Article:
Within the world today, people turn to Google whenever they need information. The days of flipping through a physical book, being able to hand-select which chapters you look at, and making your own judgments without other commenters are a concept of the past. Though using the internet is far more convenient and efficient than conducting research through books, there are aspects of the internet that cause more harm than good. Research has found that search engines are not foul-proof, and human biases can still exist in software that is supposed to be an impartial actor. Overall, search engines and AI software contain biases that bolster racist ideals, furthering hate online that infiltrates into the physical world (Gray, 2019).
Biases in search engines
Society has deep trust in search engines, with people turning to the softwares for a plethora of different information. Search engines like Google are resources used by the public that promote collaboration, but they are wired to perpetuate harmful stereotypes and bolster racist ideals. Google is an advertising agency with economic obligations to powerholders, leading the software to be biased towards content that promotes whiteness (Gray, 2019). Google can prioritize search engine results that support the principles and success of their economic backers, and “dominant narratives reflect the kinds of hegemonic frameworks and notions that are often resisted by women and people of color” (Noble, 2018). For example, a search done on “Black girls” led to a highly sexualized result, even though the search contained no sexual or pornographic references. Furthermore, Search engines are considered to be fair and impartial, but the reality is that they filter information in a biased way, creating ramifications that lead to continued oppression (Gray, 2019).
Examples of biases in search engines
The biases that are rooted in search engines such as Google are a direct cause of violence in the physical world. In a review done on search engines by the information company Alexa, the first three page results of the searches “Holocaust,” “Islam,” “White people,” and “Black people” were examined within the search engines Google, Yahoo, Bing, and Ask.com. The study found that each search result contained at least two websites that were funded by white supremacy groups or racist groups (Klein, 2012). By promoting racist ideas on the internet, search engines are, even if inadvertently, fueling racism in the physical world. Building on this idea, an apparent example and evidence of the danger of biased search engines is the Dylann Roof case, in which a young man named Dylann Roof killed nine black individuals at his church. Roof credited his ability to carry-out a terrorist attack to his accessibility to websites, and he was influenced and encouraged by white nationalistic websites (Kara, 2019). Furthermore, “there is evidence that white nationalist sites are willing to pay Google more, and/or put more time into SEO, than the FBI” (Kara, 2019), exhibiting that Google is willing to bolster the power of racist sites for an economic gain. It is clear that search engines perpetuate racism, and the consequences are dire.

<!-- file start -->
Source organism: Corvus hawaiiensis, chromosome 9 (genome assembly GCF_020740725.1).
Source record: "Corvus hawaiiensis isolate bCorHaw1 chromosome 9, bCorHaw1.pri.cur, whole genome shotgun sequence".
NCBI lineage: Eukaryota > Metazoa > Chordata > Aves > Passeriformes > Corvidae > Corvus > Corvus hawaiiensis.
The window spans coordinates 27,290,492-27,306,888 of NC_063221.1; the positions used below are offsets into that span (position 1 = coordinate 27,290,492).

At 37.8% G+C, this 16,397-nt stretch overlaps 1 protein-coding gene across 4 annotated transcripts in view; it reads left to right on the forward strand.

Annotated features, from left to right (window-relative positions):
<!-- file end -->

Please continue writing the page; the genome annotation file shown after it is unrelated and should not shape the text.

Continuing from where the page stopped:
Biases in AI technologies
Building on biases in search engines, AI technologies that are designed to be “unbiased” have been found to contain racist tendencies, exposing that technological biases are contributing to prejudices in the physical world (Levin, 2016). For example, an international beauty competition made up of people from over 100 countries was set to be judged by robots in order to prevent racial biases within beauty. However, the results displayed massive biases, with almost all 44 of the winners being white and only one having dark skin (Levin, 2016), even though the algorithm allegedly did not evaluate skincare (Pearson, 2016). The results of this beauty contest display that softwares meant to be impartial can still be full of human biases.
The benefits of biases in search engines
Though search engine biases are highly detrimental, there is evidence that biases in the software are necessary and beneficial (Goldman, 2006). In order for search engines to work and deliver the most effective result, the software will “tune their ranking algorithms to support majority interests” (Goldman, 2006). It’s very difficult for search engines to filter through every result on the internet, so using popularity metrics to gauge what is popular is a more efficient way to deliver the most popular result. Furthermore, without biases in search engines, the internet could be quickly taken over by hacking and spam, which would cause unrest and disorder. Thus, biases in search engines allow the internet to distribute third party content in a way that is beneficial to users. It is crucial for search engines to be biased toward popular websites because they are more likely to be of interest to the greatest number of users (Goldman, 2006).